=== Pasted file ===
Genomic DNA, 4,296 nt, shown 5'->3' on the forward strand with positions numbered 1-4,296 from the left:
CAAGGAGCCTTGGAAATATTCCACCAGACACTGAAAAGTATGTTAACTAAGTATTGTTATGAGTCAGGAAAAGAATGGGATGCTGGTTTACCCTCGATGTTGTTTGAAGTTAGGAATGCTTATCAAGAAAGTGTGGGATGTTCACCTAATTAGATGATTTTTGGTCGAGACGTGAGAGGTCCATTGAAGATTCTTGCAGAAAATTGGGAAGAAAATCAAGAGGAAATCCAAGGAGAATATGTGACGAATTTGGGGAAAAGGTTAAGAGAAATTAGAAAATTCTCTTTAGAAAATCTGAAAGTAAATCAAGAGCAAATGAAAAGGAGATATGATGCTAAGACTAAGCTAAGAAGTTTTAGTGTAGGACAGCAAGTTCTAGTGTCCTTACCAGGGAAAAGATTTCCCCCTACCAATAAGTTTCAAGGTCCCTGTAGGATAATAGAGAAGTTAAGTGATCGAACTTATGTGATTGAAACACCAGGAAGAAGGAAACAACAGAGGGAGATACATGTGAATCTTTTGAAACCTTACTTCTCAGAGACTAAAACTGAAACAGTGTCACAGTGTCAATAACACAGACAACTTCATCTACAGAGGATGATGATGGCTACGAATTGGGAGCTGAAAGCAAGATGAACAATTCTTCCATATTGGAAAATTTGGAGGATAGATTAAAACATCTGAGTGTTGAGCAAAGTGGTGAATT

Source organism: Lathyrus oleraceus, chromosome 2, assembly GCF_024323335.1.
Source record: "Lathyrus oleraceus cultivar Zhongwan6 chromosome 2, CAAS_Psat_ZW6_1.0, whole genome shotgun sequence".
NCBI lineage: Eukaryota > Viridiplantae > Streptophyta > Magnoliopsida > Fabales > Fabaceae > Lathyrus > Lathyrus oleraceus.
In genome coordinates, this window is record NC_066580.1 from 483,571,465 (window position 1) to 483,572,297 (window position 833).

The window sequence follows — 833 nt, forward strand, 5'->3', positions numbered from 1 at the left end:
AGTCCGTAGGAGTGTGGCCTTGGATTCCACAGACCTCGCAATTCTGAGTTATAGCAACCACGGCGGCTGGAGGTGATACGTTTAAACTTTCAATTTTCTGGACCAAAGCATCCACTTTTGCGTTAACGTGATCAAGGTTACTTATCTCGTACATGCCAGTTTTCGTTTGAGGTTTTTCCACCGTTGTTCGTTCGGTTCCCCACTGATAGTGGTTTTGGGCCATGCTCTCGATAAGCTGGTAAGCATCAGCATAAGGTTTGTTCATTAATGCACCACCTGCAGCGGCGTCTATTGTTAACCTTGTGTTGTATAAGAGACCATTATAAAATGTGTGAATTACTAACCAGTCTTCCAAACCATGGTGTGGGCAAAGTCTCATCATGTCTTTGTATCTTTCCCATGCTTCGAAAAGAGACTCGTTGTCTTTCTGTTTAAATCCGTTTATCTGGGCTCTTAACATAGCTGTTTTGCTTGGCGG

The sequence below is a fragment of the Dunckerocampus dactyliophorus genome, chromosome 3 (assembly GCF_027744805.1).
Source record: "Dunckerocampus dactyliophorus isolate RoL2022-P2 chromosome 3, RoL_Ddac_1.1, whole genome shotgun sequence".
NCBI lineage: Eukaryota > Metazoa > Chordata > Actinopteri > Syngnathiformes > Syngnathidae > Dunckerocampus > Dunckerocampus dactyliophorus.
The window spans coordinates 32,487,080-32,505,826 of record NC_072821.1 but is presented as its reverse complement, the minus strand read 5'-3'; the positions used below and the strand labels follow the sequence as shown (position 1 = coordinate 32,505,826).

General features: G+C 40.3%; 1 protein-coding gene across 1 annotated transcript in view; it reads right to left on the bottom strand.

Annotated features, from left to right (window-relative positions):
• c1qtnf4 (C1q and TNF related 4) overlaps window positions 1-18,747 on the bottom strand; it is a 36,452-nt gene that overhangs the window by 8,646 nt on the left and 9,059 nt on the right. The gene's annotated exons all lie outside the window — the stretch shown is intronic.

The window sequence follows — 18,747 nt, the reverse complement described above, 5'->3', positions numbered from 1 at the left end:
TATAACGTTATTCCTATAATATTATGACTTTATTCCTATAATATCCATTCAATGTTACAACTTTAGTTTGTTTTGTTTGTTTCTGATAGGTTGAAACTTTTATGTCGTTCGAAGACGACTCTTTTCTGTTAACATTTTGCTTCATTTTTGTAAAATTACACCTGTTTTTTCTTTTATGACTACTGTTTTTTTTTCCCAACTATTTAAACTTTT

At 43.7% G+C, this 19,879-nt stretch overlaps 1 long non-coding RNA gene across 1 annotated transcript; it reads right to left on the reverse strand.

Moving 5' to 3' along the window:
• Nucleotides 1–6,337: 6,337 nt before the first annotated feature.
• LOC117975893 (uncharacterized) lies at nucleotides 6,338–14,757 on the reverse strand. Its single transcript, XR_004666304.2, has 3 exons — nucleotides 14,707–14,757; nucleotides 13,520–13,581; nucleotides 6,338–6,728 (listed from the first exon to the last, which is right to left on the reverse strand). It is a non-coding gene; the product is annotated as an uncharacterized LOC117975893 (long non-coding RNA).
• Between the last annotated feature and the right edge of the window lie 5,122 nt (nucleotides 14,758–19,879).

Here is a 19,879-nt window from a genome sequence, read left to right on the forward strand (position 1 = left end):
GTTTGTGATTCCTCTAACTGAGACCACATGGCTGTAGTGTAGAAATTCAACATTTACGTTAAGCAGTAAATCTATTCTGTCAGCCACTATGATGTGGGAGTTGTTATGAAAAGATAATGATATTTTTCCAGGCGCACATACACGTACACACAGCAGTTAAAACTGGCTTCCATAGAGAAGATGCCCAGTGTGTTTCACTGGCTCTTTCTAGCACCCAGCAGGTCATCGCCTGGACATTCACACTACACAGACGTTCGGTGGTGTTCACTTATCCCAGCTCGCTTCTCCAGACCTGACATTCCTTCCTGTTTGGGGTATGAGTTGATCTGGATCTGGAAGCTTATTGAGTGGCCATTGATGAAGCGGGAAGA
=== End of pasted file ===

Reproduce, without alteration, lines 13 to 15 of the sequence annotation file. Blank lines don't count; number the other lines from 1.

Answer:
General features: G+C 40.3%; 1 protein-coding gene across 1 annotated transcript in view; it reads right to left on the bottom strand.

Annotated features, from left to right (window-relative positions):
• c1qtnf4 (C1q and TNF related 4) overlaps window positions 1-18,747 on the bottom strand; it is a 36,452-nt gene that overhangs the window by 8,646 nt on the left and 9,059 nt on the right. The gene's annotated exons all lie outside the window — the stretch shown is intronic.